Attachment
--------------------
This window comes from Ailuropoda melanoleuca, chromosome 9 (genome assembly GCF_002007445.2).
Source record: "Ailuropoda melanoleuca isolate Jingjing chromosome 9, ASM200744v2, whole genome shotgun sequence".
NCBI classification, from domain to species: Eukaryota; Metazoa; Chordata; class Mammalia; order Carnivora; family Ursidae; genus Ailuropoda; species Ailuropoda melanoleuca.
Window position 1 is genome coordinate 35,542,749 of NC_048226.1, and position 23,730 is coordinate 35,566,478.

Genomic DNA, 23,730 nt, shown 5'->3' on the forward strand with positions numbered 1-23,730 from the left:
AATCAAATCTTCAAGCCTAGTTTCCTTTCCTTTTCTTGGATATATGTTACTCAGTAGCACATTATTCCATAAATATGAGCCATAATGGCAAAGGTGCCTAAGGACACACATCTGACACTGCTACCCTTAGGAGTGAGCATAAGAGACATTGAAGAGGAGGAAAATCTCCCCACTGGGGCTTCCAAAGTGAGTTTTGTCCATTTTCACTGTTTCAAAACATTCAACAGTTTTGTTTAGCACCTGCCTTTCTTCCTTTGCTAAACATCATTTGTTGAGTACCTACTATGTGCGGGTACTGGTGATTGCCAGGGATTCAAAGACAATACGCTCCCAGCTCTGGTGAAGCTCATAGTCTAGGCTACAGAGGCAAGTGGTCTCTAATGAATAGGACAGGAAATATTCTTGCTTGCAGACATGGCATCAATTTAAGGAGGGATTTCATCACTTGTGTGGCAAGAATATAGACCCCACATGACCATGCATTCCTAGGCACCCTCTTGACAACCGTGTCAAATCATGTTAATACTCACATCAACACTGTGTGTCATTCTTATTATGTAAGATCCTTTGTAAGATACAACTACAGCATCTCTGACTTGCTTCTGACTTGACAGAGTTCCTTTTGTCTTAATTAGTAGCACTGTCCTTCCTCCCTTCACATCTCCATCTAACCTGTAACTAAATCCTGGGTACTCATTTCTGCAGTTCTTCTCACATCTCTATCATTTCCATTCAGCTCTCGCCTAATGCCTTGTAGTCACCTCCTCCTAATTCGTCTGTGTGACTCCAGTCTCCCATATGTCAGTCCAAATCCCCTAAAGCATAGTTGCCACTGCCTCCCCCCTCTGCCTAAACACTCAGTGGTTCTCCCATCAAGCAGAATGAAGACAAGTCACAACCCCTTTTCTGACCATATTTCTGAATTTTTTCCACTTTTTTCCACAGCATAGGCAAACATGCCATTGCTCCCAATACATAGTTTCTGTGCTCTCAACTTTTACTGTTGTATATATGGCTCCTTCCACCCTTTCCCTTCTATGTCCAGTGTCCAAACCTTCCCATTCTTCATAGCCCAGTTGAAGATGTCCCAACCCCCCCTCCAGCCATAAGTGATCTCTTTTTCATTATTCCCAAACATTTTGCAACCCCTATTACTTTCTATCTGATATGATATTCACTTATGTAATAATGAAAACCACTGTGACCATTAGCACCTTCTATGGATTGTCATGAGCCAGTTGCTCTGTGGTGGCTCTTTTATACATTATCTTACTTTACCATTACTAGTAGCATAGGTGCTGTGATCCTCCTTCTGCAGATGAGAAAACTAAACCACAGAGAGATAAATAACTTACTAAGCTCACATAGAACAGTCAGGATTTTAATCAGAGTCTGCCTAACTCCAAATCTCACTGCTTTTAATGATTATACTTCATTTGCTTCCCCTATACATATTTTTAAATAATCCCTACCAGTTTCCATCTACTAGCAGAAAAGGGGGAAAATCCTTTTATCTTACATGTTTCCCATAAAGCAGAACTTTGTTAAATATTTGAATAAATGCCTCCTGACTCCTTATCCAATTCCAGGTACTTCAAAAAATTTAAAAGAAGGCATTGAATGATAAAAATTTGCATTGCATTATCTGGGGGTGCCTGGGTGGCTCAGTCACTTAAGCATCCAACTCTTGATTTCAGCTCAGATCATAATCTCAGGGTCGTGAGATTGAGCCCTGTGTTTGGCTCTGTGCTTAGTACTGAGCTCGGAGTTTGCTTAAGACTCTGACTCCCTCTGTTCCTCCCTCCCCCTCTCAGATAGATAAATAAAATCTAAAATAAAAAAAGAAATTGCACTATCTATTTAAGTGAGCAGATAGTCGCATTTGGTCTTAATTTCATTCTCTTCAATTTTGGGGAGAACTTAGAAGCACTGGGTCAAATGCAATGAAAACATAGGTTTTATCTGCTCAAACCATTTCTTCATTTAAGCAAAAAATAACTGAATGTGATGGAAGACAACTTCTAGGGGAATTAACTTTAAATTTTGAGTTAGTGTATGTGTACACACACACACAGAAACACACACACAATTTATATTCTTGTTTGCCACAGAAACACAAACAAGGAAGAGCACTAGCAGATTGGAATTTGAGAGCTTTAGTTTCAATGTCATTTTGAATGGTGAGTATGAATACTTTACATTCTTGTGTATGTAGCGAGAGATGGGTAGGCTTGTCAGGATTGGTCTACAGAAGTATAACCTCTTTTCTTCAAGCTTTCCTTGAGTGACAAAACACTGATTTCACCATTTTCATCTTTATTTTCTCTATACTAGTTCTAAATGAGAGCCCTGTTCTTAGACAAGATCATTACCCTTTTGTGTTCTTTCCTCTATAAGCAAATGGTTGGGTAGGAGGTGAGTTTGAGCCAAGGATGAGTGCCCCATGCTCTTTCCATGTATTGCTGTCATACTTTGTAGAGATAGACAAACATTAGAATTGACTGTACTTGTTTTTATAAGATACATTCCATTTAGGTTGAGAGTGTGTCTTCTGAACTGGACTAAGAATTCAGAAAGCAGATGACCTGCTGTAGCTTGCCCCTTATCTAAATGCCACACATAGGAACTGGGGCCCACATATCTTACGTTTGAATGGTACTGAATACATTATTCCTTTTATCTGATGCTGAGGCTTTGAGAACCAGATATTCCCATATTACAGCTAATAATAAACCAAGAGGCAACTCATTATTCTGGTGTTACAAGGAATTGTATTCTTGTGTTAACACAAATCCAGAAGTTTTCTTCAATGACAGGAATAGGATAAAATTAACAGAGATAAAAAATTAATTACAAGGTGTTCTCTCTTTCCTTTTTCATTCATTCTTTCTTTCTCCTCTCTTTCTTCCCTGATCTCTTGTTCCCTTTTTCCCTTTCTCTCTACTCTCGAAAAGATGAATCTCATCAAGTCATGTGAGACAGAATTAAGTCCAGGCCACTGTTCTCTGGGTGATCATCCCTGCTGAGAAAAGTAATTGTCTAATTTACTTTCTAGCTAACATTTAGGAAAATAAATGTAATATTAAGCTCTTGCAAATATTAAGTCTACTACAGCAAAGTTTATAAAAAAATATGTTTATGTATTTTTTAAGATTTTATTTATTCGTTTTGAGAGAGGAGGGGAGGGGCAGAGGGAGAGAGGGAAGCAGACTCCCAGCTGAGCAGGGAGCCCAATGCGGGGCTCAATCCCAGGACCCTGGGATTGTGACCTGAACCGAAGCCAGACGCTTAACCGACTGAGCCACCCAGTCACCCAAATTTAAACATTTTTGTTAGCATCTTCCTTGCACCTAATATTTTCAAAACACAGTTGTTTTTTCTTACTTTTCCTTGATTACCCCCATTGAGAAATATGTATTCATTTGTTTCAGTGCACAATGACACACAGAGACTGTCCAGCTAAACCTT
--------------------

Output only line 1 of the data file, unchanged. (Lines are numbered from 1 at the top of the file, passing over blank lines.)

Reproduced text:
This window comes from Ailuropoda melanoleuca, chromosome 9 (genome assembly GCF_002007445.2).